Lake Buccaneer - Amphibian

FTLComm - Tisdale - Saturday, August 4, 2001
Glenn Down who makes his home out at the lake has the perfect plan for where he lives. This 1974 Lake Buccaneer LA-4-200 was imported into Canada there year it was made and Glenn acquired it a year ago last May. He is installing a lifting dock that will allow the aircraft to be raised out of the water when not in use, but until the dock is in place the Buccaneer will be tied down at is new home airport, Tisdale, Saskatchewan.

After thirteen hours of flying from Orangeville Ontario with an overnight in Gimili Glenn's son brought it home and we sighted it circling Tisdale and I was on hand when it taxied in off the runway.

The Lake LA-4 is the only aircraft amphibian of its type to have been manufactured in recent times. The only other water tight hulled general aviation aircraft to have been commercially produced was the 1944 - 47 Republic Seabee

The LA-4 began its life in 1948 when Colonial Aircraft Corporation produced the C-1 Skimmer with a 150hp Lycoming mounted atop its above the aircraft pylon. The C-1 and 180hp C-2 went on the market in 1955 and in 1959 Lake Aircraft purchased the design with the first LA-4 coming off the production line in August of 1960. In 1970 they moved up the engine to 200hp and renamed the aircraft the Buccaneer Over a thousand of these remarkable and truly versatile aircraft have been manufactured. In 1983 the design was reworked increasing the horse power using a flat six cylinder Lycoming and the seating was increased to six place there are still only a few more than three hundred Renegades including turbo versions.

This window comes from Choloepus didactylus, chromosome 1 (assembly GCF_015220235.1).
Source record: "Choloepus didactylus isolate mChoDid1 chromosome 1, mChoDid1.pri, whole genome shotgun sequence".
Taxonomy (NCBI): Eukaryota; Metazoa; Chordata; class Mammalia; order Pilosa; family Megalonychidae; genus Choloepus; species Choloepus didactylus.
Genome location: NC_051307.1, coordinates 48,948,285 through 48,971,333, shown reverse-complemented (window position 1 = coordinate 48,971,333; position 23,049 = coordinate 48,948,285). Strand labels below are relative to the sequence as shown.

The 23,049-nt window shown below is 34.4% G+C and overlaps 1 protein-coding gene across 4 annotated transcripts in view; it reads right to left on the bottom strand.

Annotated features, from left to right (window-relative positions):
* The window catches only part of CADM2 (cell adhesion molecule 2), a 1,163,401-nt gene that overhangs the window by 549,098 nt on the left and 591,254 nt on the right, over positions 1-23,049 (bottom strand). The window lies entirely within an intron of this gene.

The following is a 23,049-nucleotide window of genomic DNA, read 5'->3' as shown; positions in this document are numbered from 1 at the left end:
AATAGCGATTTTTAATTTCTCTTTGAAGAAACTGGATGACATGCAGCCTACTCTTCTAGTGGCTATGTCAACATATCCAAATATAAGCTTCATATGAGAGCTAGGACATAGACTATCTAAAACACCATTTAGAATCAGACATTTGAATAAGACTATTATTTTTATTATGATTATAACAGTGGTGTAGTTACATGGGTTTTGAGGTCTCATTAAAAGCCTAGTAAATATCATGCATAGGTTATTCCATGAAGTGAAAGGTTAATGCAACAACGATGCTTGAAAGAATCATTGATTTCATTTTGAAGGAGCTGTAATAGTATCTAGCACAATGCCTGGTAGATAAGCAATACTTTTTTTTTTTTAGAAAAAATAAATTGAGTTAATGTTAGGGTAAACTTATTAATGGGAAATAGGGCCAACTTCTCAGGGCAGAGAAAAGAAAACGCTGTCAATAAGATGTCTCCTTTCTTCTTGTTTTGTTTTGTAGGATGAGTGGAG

An empty Buccaneer weights in at 1,555 pounds and can take off with a gross weight of 2690 pounds and carries a full barrel of fuel, seven and half US gallons are carried in each of the two wing floats and a series of switches on the instrument panel transfer that auxiliary fuel to the main tank. The Buccaneer can cruise at 130 knots but normal cruise is at 115 knots. Though the book value for stall is around 50 knots in practical terms the aircraft rotates at 60 indicated and takes about 1,000 feet on land or water to turn into a flying machine.

The Lake Buccaneer and its newer Renegade version are not simple aircraft and require some extra training and endorsement to operate. A pilot needs a seaplane rating and retractable gear certification to qualify for operation but with these two added complexities it means that you need to be prepared to handle and stick to the rigours of flying by the book.

The aircraft is fitted out on the inside pretty much like other single engine machines with some interesting differences. The throttle and engine controls are in the ceiling and by having the engine above and behind the cabin it is the quietest light aircraft I have ever been in and besides the absence of a spinning propellor out in front of you there is no smell of fuel and almost no detectable vibration.

Advancing the throttle in flight produces a noticeable depression in the nose, opposite to the feel in a tractor power Piper or Cessna. The other distinctive difference is the wide stance of the hydraulically powered retractable gear.

In taxi on land the nose wheel castors and direction control is achieved by differential braking.

Rock solid in flight with a wing span of 38 feet and an over all length of 28 feet the Buccaneer with its outstanding visibility is the perfect platform for the sight-seerer, navigator and photographer. The wings are mid body and behind the cabin so you have visibility up of a low wing and down of a high wing and no prop in front, yes!

With so few having been made and being so capable one would have expected them to be much more money than they are. Used aircraft with half life engines and around 1,000 hours on the airframe sell for between fifty and seventy thousand US. They have a service ceiling of 14,700 feet but most Buccaneer pilots rarely see above six thousand and without reserve will need a runway or over a thousand feet of water after 717 nautical miles.

But with such capabilities Northern Canada is virtually wall to wall landing spots. Check out the pictures taken during the circuit